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4-2017

Global hop market

A local alternative to mass beer suggested by independent brewers has been successful and is now altering the global market. Beer is becoming more diversified, so transnational companies have to accept the new game rules and to switch focus to young and fast growing markets. All these processes increased the demand for aroma and bitter hop as well as their acreage expansion on two continents. However now there appeared a downward trend of alcohol consumption in the world, so even special sorts can soon turn to be sufficient. In this connection the dynamic American hop market is already facing some problems. EU hop producers have become more cautious, they are not racing to exceed the demand and look forward with more confidence, judging by the contract terms. 

Hop Market in Russia

Germany still dominates the Russian market, yet over the recent two years one has been able observe a continuous success of Czech hop suppliers. Their expansion and growing popularity of hops from the United States became the drivers of supplies growth in 2016 despite the preceding modest harvest crop in the EU, as well as the factor of relative stability in 2017. In this connection, in 2017, the ratio of the varieties continued to shift towards the aroma ones, and the supplies of Magnum hop and other alpha varieties were reduced. However, the import of bitter hop pellets is partially replaced by extracts, especially from the major beer manufacturers. Total volumes of alpha acid supplies, according to our estimation, decreased by approximately 5% and returned to the level of 2015. Barth Haas Group continues dominating the hop products market; HVG also increased its weight. At the same time, Morris Hanbury significantly reduced the supplies in 2017.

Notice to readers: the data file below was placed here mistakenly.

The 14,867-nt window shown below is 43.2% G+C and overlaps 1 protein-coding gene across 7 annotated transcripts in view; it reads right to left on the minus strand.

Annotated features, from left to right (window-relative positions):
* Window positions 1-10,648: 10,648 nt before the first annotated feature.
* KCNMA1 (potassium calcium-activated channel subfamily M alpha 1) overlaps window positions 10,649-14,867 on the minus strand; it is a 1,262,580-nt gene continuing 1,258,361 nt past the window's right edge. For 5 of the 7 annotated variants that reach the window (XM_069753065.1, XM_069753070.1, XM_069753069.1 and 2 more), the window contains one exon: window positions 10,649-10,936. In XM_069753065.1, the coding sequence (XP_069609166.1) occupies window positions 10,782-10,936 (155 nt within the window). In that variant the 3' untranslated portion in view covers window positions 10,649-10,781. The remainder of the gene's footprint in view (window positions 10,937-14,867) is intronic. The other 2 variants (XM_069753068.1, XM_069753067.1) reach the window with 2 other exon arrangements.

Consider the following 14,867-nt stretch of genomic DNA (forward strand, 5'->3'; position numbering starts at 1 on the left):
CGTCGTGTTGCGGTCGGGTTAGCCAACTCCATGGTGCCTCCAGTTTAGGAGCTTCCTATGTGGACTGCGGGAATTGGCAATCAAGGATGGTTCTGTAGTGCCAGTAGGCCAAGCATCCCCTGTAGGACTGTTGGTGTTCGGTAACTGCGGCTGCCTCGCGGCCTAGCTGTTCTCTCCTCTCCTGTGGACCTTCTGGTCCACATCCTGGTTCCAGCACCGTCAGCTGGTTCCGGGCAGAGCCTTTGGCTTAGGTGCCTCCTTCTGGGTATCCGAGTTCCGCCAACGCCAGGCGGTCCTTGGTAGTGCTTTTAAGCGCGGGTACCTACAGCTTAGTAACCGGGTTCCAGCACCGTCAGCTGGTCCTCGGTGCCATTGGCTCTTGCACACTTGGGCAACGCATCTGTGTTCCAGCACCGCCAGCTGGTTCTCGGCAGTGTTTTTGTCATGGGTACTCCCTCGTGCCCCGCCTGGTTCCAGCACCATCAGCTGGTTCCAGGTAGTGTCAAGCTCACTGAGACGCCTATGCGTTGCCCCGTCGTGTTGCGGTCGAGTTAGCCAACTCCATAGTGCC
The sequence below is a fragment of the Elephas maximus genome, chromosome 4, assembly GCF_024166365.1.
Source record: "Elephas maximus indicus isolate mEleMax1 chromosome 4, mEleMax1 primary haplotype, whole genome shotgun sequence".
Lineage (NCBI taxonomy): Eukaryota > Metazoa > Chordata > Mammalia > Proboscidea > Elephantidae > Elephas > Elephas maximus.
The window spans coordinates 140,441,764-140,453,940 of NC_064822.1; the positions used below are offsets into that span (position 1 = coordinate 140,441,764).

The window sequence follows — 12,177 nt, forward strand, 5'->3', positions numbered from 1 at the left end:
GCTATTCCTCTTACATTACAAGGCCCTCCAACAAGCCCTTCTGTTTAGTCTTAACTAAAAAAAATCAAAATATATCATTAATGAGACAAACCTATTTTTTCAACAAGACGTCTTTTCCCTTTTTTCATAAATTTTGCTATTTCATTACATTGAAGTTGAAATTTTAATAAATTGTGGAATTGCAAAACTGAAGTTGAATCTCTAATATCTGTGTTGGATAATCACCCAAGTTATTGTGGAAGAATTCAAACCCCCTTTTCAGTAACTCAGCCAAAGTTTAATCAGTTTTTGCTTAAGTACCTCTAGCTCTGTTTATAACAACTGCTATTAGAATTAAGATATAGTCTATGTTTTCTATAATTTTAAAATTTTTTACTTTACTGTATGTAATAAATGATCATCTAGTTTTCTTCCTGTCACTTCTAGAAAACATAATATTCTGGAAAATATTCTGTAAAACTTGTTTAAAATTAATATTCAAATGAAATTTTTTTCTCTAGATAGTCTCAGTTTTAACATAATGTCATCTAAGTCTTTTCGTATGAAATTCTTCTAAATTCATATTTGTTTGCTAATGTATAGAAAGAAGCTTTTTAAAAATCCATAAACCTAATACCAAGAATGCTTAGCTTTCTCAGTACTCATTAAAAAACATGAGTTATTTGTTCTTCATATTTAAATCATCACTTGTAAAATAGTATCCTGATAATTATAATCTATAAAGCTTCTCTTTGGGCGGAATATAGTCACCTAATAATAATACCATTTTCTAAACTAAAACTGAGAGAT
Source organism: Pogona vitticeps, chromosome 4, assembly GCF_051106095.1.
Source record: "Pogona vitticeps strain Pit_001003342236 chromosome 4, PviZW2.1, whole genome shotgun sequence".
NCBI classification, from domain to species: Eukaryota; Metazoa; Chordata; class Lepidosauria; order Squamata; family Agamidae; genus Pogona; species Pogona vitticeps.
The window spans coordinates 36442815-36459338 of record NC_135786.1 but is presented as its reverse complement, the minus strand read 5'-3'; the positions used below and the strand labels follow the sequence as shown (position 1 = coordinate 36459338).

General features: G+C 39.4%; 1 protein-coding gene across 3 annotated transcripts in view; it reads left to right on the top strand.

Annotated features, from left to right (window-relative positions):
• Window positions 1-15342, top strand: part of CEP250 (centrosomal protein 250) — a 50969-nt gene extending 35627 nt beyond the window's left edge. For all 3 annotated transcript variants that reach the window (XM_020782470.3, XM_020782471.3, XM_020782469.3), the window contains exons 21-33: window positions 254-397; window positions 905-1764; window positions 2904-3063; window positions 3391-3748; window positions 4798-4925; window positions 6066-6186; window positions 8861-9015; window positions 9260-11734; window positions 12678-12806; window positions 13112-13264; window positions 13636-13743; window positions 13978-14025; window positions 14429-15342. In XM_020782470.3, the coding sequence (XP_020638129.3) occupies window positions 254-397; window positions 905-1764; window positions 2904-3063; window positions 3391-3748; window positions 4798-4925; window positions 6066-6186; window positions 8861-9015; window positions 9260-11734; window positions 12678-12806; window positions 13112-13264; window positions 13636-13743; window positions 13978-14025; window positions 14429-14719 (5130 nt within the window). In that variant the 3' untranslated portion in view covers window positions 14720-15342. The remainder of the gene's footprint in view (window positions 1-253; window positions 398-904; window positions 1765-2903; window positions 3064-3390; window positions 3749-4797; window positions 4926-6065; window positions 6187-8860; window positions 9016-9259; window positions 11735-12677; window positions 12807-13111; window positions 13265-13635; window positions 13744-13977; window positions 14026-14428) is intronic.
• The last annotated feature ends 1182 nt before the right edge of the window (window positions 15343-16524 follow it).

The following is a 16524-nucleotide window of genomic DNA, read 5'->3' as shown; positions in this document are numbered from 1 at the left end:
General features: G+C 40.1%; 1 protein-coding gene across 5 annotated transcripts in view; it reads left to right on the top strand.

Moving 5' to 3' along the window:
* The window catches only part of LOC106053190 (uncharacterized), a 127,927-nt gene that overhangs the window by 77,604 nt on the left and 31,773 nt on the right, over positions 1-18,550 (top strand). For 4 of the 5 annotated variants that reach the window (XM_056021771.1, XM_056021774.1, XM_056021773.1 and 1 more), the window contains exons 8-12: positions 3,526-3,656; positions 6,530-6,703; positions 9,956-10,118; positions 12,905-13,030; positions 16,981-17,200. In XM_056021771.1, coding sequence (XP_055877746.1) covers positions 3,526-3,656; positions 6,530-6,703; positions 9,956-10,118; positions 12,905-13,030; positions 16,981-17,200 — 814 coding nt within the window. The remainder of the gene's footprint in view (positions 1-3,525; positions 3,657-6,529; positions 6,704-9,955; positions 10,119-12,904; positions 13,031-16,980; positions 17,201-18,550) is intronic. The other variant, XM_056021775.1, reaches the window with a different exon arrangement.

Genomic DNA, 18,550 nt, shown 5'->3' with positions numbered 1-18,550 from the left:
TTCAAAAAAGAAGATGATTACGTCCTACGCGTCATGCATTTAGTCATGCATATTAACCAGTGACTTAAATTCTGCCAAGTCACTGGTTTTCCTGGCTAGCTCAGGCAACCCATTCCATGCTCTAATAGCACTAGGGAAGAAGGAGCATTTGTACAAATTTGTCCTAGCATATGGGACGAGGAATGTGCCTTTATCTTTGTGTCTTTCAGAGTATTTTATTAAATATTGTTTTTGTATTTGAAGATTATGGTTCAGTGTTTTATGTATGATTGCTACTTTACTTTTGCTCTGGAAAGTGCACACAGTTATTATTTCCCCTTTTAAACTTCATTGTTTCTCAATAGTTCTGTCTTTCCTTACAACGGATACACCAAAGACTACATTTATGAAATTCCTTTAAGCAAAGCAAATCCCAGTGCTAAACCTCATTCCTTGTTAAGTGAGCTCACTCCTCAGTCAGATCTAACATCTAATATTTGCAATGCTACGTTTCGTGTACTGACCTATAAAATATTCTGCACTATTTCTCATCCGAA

Britain to cut taxes on low-alcohol beers

Major breweries in Britain have plans to develop low-alcohol beers, following a new government measure to cut down duty on low-alcohol beers, which is set to be implemented this October.

In March, the Chancellor announced a 50% reduction of duty on beers with 2.8% ABV or less. Since then, many breweries have started developing low-strength beers at cheaper prices in expectation of high demand.

According to a recent research, many consumers are ready to switch to low-alcohol beers, provided the taste remained on par with the regular beer.

Fuller's, a brewery in London, which runs 361 pubs across the country, has been producing 2.8% ABV beer in readiness of the duty reduction. A pint of low-alcohol beer is expected to be about $1 cheaper than usual beers.

A survey conducted by the Campaign for Real Ale (CAMRA) showed that 52% of drinkers would consume a lower-strength beer if available in their local pub. Many health advocates believe that lower prices will lead to drinkers consuming less alcohol and fewer calories with their daily pint.

9 Aug. 2011

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